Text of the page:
The Relationship Economy


by Richard Reisman 2020

Few grasp how fundamentally the dynamic richness of computer-mediated relationships is changing the very nature of business. We see that we are shifting from a world of products sold in one-shot transactions to a world of “Anything as a Service” delivered in recurring revenue relationships. We see that subscription businesses are emerging in all kinds of industries and growing at much faster rates than their more conventional competitors.

It is less apparent is how deeply this changes the nature of business relationships, and how all aspects of a company are transformed by the shift from a linear product pipeline to the cycle of a recurring relationship. What we have seen is just the beginning. First a look at how far we have come, then a look toward the next level.

“The Subscription Economy”

A thought-provoking view of how deep this change already is, is in the new book, Subscribed: Why the Subscription Model Will Be Your Company’s Future and What to Do About It. I read a pre-release copy and see it as a must-read for anyone with responsibility for designing, managing, or even just executing on business models of any kind — even if you think subscriptions are not relevant to your business.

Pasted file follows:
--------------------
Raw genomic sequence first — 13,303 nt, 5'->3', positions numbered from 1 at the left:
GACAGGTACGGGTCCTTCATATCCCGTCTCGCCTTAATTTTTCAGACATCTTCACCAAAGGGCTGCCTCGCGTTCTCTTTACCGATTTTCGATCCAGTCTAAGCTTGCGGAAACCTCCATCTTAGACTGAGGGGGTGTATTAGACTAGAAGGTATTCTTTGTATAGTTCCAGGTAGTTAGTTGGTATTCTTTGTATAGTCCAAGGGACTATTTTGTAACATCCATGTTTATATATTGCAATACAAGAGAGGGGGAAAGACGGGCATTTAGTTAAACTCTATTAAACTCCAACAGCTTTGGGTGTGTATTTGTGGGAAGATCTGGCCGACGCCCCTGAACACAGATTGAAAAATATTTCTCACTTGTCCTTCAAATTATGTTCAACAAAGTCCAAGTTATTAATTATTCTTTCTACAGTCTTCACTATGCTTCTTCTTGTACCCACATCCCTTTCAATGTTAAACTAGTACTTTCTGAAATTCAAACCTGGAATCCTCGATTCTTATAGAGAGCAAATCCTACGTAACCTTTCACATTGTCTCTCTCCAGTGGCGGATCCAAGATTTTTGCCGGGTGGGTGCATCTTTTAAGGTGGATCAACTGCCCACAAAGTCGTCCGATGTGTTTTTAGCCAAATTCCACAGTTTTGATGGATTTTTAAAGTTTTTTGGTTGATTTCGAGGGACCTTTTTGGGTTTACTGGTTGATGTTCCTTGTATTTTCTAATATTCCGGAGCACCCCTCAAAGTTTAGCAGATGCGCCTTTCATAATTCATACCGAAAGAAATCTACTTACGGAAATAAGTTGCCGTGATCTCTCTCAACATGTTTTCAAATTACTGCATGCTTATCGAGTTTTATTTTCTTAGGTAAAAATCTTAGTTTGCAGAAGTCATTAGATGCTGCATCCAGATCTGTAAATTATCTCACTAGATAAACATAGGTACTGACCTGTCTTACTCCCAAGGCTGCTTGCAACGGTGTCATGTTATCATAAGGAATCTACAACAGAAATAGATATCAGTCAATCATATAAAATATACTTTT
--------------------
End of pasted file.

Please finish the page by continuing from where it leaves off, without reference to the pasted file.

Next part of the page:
Author Tien Tzuo (with Gabe Weisert) speaks in terms of “subscriptions,” but this book is very relevant to recurring business relationships more broadly. Relationships are the future of business. Call it a subscription, a membership, or just a loyalty loop in the customer journey. In our connected digital world, relationships will deepen — or they will die.

From products to services — from transactions to relationships — Service Level Agreements

Tien quotes Forrester as calling this “The Age of the Customer,” and explores how this involves a shift from the old linear flow business model of products through channels to customers, to a new cyclical flow business model that puts the customer at the center — surrounded by a customer journey cycle of interactions (supported by a corresponding cycle of back-end business processes). (Forrester describes this as a transformation that is driven both from top-down and from bottom up — drawing on a mind-shift, big-data-based business insights, and transformation of the customer experience, all based on digital transformation.)

Recurring relationships as a repeated game

Whether you think of it as a subscription, or a membership, or just a service agreement, the essence is this recurring cycle of interactions — the result is that the flow of business changes from linear to circular. This has deep implications, both as to operations, and as to the nature of the relationship. Game theory tells us that one-shot games create very different player behaviors from repeated games. All recurring business has elements of a repeated game, but effective game design can make the game more productive, cooperatively win-win, and long-lived. Let’s start with the operational aspects, then consider the broader game.

Tien explains how recurrence changes business operations to center on the customer interaction cycle, as shown in his diagram (here). He explores how this changes all functions, from innovation, marketing, sales, finance, and IT.

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